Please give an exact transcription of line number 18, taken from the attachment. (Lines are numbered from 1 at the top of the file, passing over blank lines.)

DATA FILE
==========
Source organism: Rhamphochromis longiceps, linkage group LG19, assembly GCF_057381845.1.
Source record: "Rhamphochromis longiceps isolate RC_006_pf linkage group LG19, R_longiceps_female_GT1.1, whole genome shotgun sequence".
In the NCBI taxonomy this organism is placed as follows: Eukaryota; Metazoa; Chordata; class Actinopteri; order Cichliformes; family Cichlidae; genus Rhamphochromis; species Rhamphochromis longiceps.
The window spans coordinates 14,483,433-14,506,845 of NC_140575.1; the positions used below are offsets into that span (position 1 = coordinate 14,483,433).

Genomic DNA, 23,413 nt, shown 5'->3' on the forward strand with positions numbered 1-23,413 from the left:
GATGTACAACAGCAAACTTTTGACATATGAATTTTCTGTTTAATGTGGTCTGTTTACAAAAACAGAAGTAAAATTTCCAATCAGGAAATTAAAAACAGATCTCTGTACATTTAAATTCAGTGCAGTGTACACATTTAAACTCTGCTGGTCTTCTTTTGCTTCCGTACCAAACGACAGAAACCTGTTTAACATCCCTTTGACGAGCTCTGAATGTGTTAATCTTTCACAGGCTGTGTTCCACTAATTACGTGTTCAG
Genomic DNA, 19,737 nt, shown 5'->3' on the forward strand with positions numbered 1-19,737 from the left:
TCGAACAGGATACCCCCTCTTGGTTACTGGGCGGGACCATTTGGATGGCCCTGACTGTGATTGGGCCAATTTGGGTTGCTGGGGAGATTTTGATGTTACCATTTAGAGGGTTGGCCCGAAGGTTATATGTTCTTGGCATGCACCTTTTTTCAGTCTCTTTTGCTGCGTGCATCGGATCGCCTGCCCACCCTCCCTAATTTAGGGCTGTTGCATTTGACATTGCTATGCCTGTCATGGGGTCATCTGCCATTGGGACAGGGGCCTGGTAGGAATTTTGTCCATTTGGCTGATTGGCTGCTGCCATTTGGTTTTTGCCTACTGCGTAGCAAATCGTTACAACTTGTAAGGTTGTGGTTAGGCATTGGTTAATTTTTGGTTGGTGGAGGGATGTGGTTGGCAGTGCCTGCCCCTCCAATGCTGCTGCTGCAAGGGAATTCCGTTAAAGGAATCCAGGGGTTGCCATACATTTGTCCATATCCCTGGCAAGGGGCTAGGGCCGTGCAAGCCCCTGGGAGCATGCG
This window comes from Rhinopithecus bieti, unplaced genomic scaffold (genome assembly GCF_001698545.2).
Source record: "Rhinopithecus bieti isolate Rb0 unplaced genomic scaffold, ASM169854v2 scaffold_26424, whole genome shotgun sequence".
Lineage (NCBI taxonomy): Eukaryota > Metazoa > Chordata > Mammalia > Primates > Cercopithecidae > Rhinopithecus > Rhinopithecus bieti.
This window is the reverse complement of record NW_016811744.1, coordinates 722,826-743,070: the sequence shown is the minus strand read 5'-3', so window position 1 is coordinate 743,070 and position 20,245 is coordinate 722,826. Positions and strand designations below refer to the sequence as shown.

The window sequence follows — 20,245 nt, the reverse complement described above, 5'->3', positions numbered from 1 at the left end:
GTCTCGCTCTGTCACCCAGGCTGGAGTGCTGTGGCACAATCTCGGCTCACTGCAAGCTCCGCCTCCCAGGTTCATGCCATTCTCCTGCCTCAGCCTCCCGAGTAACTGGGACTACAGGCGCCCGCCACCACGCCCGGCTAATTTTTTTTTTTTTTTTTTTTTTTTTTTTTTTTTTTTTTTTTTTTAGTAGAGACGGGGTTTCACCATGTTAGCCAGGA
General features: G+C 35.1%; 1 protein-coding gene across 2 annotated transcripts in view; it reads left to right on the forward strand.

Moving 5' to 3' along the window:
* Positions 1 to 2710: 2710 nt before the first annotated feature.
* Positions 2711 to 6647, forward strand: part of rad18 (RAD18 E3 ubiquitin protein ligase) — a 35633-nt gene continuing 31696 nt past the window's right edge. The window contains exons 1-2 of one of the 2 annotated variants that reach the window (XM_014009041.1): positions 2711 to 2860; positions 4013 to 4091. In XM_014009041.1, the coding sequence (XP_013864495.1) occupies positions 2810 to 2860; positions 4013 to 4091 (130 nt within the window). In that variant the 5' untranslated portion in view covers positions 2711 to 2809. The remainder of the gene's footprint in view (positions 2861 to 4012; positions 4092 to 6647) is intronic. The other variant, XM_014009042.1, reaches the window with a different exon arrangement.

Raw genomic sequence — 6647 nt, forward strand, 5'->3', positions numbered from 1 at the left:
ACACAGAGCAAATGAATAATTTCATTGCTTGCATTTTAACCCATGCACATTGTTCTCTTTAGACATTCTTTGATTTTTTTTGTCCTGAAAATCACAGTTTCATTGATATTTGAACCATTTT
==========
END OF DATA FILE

* Positions 2711 to 6647, forward strand: part of rad18 (RAD18 E3 ubiquitin protein ligase) — a 35633-nt gene continuing 31696 nt past the window's right edge. The window contains exons 1-2 of one of the 2 annotated variants that reach the window (XM_014009041.1): positions 2711 to 2860; positions 4013 to 4091. In XM_014009041.1, the coding sequence (XP_013864495.1) occupies positions 2810 to 2860; positions 4013 to 4091 (130 nt within the window). In that variant the 5' untranslated portion in view covers positions 2711 to 2809. The remainder of the gene's footprint in view (positions 2861 to 4012; positions 4092 to 6647) is intronic. The other variant, XM_014009042.1, reaches the window with a different exon arrangement.